The analysis regarding Rule 3100 at page A2-v in Appendix 2 of the PCAOB Adopting Release notes that the PCAOB decided not to amend the Rule to reflect this suggestion. The PCAOB Adopting Release at pages A2-iv and A2-v also notes, "Registration with the [PCAOB] does not supersede state registration or licensing requirements and the [PCAOB] expects registered public accounting firms and their associated persons to comply with state and other applicable legal requirements. Rule 3100, however, is merely intended to codify the obligation of registered public accounting firms and their associated persons to comply with [PCAOB] Standards and to ensure that the [PCAOB's] Standards are enforceable."

We understand the rationale of the PCAOB's decision not to include in Rule 3100 a separate requirement regarding licensing. Nevertheless, we continue to believe that a public accounting firm should be required to demonstrate to the PCAOB its diligence in determining what states or other jurisdictions require it (and its associated persons) to be licensed, registered or permitted and to provide evidence that it (as well as its associated persons) be duly licensed, registered or permitted in good standing in such states and other jurisdictions. In addition, we believe that a failure of a public accounting firm to meet such a requirement should have disciplinary consequences for the firm. The PCAOB should not appear to foster, condone or tolerate the unlicensed practice of forms of public accountancy for which license is required by applicable state law for either firms or individuals associated with firms. Accordingly, while NASBA's member boards continue to simplify multistate licensing requirements, the PCAOB should regularly check the current license status of all accountants associated with registered public accounting firms and firms applying for registration (in addition to the firms themselves) with State Boards, either directly or facilitated through NASBA. It is our experience that indifference to licensing requirements may betoken a firm culture of indifference to other professional obligations.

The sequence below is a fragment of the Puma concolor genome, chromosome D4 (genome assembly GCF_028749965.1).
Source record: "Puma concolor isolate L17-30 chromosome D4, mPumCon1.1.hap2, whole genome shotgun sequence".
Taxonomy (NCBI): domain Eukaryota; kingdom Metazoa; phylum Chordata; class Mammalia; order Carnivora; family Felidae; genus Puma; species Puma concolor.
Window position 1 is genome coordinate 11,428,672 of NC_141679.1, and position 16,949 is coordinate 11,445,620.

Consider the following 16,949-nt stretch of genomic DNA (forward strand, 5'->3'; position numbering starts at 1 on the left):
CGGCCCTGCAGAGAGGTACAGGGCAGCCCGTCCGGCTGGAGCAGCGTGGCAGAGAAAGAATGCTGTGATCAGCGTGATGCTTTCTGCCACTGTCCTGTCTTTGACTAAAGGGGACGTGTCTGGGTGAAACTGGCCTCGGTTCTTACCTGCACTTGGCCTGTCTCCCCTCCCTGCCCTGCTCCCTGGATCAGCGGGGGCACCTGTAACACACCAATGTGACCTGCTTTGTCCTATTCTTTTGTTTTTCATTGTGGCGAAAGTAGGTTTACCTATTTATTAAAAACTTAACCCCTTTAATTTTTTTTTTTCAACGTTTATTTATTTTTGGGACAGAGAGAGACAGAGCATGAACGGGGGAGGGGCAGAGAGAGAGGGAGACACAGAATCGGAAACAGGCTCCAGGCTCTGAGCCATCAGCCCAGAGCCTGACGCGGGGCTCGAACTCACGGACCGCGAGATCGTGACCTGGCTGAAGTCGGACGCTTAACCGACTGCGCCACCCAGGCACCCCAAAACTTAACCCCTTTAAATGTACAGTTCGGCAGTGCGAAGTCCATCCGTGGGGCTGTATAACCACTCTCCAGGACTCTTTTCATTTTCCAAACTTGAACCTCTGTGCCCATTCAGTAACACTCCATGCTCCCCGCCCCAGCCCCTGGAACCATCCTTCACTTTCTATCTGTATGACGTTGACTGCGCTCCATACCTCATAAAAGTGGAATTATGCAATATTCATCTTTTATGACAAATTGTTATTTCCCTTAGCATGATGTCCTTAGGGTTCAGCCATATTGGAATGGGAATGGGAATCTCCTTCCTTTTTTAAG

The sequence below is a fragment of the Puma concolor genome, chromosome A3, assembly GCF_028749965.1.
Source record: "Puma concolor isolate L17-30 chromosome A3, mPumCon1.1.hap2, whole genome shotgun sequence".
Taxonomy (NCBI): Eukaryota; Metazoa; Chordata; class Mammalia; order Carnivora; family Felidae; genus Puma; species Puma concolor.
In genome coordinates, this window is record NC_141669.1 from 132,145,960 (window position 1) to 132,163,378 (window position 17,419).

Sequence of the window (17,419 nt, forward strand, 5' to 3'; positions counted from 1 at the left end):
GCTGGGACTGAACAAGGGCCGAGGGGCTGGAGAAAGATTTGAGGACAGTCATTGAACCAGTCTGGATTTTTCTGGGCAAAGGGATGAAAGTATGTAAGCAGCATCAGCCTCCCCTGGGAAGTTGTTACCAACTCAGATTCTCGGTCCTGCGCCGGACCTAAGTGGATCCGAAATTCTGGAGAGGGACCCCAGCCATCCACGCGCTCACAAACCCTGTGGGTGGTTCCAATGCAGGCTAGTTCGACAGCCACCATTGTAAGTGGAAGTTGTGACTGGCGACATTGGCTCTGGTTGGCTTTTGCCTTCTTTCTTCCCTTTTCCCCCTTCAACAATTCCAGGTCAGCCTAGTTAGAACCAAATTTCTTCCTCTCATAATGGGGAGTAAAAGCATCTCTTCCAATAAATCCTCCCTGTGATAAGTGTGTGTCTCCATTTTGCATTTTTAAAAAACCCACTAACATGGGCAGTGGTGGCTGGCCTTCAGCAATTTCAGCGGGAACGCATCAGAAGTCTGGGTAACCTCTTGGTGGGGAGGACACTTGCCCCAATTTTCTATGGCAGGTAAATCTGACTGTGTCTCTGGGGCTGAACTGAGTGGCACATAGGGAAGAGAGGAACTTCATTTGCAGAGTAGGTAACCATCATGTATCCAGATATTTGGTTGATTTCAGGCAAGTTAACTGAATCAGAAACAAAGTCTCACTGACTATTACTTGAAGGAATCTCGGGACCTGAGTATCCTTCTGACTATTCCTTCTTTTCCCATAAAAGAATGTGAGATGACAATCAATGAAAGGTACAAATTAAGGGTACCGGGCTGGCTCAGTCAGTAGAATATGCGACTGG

As the PCAOB concluded after thoughtful consideration, Rule 3100 probably is not the best place for a rule to address licensing for registered public accounting firms and their associated persons. As noted in our prior letter to you, one alternative is to require additional information about required licenses in the PCAOB annual report rules -- perhaps phasing in increased levels of required firm diligence over several years -- and to set requirements to hold those licenses in good standing in the auditing and related professional practice standards to be adopted by the PCAOB. For example, the PCAOB might require that only properly licensed firms and properly licensed associated persons (when such licensing is required by the applicable state) may do audit work for SEC issuers. NASBA believes it is fundamental that registered public accounting firms and their associated persons comply with applicable licensing requirements. We strongly urge the PCAOB to consider favorably this approach in its future rulemaking.

Conclusion.

NASBA appreciates the opportunity to provide these comments. Should you have questions about our thoughts on the proposed rules or other matters, please contact us. We look forward to ongoing communication and cooperation with the PCAOB and the SEC.

Sincerely,

David A. Costello, CPA
President & CEO
  K. Michael Conaway, CPA
Chair, NASBA

c: William J. McDonough, Chairman, Douglas R. Carmichael, Chief Auditor
Public Company Accounting Oversight Board